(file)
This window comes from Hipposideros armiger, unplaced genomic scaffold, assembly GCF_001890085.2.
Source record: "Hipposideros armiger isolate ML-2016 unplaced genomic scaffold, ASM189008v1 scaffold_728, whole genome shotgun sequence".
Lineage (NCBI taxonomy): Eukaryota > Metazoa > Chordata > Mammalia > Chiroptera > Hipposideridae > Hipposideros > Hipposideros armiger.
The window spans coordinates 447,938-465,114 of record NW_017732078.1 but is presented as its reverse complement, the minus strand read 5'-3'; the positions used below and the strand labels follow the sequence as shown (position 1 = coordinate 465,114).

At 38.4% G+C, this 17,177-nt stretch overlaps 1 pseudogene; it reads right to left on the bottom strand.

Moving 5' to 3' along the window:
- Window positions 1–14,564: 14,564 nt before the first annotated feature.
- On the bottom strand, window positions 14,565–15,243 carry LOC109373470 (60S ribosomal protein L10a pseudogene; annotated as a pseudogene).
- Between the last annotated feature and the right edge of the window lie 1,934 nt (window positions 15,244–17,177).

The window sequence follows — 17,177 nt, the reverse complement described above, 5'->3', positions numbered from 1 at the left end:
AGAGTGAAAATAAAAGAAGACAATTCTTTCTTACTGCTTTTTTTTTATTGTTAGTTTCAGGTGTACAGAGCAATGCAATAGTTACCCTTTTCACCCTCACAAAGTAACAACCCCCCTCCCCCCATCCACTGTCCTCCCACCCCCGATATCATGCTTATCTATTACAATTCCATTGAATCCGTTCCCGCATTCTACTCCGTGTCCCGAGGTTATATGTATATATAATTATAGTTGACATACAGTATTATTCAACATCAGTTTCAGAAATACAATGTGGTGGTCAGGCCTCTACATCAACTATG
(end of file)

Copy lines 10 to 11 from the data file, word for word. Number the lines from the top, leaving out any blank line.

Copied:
The window sequence follows — 17,177 nt, the reverse complement described above, 5'->3', positions numbered from 1 at the left end:
AGAGTGAAAATAAAAGAAGACAATTCTTTCTTACTGCTTTTTTTTTATTGTTAGTTTCAGGTGTACAGAGCAATGCAATAGTTACCCTTTTCACCCTCACAAAGTAACAACCCCCCTCCCCCCATCCACTGTCCTCCCACCCCCGATATCATGCTTATCTATTACAATTCCATTGAATCCGTTCCCGCATTCTACTCCGTGTCCCGAGGTTATATGTATATATAATTATAGTTGACATACAGTATTATTCAACATCAGTTTCAGAAATACAATGTGGTGGTCAGGCCTCTACATCAACTATG